Mexico: 14 police on trial for shooting attack on US Embassy vehicle outside capital in 2012

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MEXICO CITY — Fourteen former federal police officers have gone on trial on charges of using excessive force in a 2012 shooting attack that wounded two CIA agents, Mexico's national security commissioner said Wednesday.

Monte Alejandro Rubido said there was no evidence the police officers had acted on orders from an organized crime gang, saying the attack on the diplomatic vehicle was a case of mistaken identity.

"We identified the motive in the attack and it was a regrettable error on the part of the people there," Rubido told reporters. "The only legal evidence the investigation found was the use of excessive force on the part of the colleagues in the federal police."

He did not say when the trial process began for the defendants, who he said were being held in jail. Trials in Mexico are not public and can last for years.

Mexican officials have long said the federal police group was investigating a kidnapping when it encountered the U.S. agents and a Mexican marine captain and opened fire on their U.S. Embassy armored SUV. Officials say the plainclothes officers reported they thought they were pursuing kidnappers on a rural road.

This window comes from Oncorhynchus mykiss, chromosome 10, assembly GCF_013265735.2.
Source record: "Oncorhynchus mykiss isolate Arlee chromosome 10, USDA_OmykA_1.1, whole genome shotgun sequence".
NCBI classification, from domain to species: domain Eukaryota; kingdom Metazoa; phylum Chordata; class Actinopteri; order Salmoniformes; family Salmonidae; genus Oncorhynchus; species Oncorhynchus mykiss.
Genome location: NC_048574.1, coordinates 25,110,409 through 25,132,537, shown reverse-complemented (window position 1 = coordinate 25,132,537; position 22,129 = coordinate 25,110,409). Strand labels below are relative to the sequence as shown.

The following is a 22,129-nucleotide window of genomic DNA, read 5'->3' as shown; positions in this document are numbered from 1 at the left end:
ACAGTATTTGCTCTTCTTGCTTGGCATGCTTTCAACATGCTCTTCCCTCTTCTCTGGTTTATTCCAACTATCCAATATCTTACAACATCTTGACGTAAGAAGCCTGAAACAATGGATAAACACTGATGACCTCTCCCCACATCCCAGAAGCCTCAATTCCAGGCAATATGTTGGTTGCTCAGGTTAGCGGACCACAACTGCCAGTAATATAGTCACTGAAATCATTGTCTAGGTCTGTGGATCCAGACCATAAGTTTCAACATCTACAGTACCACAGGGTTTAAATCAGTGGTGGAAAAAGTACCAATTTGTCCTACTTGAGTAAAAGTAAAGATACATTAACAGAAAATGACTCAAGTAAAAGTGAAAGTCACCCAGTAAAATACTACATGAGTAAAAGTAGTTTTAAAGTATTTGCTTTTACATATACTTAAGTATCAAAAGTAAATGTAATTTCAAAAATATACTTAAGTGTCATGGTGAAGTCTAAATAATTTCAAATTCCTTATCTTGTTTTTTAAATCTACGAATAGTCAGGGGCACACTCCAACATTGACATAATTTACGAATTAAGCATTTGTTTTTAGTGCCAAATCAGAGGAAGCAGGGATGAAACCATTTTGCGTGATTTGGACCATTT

The officers were dismissed because of the shooting, which occurred in an area just outside Mexico City where a drug gang was active.

"The day before they had detained a gang of kidnappers in the region and suddenly they saw a vehicle with unusual characteristics for the area ... in a crass error, they opened fire on the vehicle, assuming it was (driven by) criminals," Rubido said.

He did not say what possible sentences the ex-officers faced if convicted. Mexico's criminal code allows prison sentences of one to eight years for a similar offense, "abuse of authority," in cases when a public servant "in the course of carrying out their duties commits violence against a person without legitimate cause."

"There are 14 former policemen in jail, so you can see there is no tolerance for breaking the law," Rubido said.

The U.S. Embassy had no immediate comment on the announcement.

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